right away, this season, as well as growing for the
    future. The other forwards weren’t good enough to
    keep Tobias from this modest amount of playing time.

    After the Tobias trade, I wrote not to make the
    same mistake with John, but to give him 15-30 minutes.
    Instead, he sat and sat and sat while the Bucks
    continued to sputter along in maddening mediocrity.

    The stats for John Henson listed above are very
    revealing regarding him and Tobias. When Tobias was
    playing earlier in the season, I think he was generally
    getting 13 minutes or so per game, which was not
    enough for him to get in the flow and have a decent
    chance to display his skills. Apparently the same
    problem has hampered John Henson. Plus our guards
    take a ton of shots and don’t seem to have the best
    passing skills, which I would think tends to leave
    their teammates frustrated.

    A coach should be able to figure out these kinds of
    things. A coach (and GM) shouldn’t sacrifice the future
    of our team for a lousy 8th seed. It bears repeating
    that John wouldn’t have been playing this past week
    or two if not for injuries. The Bucks were treating
    John with the same short-sighted stupidity as they
    treated Tobias.

    It would have been so sweet to have a young frontcourt
    of Larry, Tobias and John (supplemented perhaps by Ersan
    and Luc). Going forward, let’s take good care of Larry
    and John (and all of our guys) as players and people.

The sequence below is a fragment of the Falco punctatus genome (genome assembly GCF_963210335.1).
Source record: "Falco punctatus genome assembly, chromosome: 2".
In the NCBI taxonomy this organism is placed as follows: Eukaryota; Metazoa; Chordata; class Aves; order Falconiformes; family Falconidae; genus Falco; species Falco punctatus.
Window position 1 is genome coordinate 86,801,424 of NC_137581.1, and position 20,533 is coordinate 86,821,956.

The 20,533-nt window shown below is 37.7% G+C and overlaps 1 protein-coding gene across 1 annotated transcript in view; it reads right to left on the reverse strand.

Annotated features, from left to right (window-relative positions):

Let’s teach and encourage and nurture them, not as
    interchangeable parts but as human beings to develop
    and appreciate!!!

    Finally, let’s not assume that our managers and coaches
    are always smart enough or selfless enough to put the
    best interests of the players and fans above their own!
    At the very least — after so many years of insipid,
    uninspiring performances from the Bucks –
    let’s at least be ready to question their decisions.

    • bucks1988 says:

      I don’t like the harris trade either, i get it, but i don’t like it. However, Harris is not a 3! He is a 4 and henson will be starting there hopefully in the near future. After tonights showing against the thunder(granted their backup group), i think he will do just fine. I think they should have kept him and tried using him in another package to get someone better than Reddick. Although Reddick has helped to show us who’s future we should invest in between jennings and ellis which is potentially worth millions.

  3. Jane says:

    I too live near the BC, and unlike you felt quite wet by the time I got home, but I too felt more lighthearted than I had in a few weeks. Bc the Bucks played hard and looked competitive, and the end of the game was exciting. And I guess bc they did better than I expected…

  4. happyfeethustle says:

    I was ALL for the Radick trade, didnt buy-in to the hype about Tobias.
    Was pleased the Bucks would seriously go after a potential “game changer” in Redick. Ugh…now I find myself frustrated at the lack of consistency for J.J. outside the arc-what is it about Milwaukee-players show up here and struggle? Harris showing some legit scoring talent -but I do understand that he was relegated to bench here.Tough deal for us…probably will regret this trade for a decade-painful.

    Still…two good pieces in Sanders,Henson-worth building around. lets hope Hammond decides to build around them, get away from the guard heavy scoring deal. I keep positive-cmon draft day!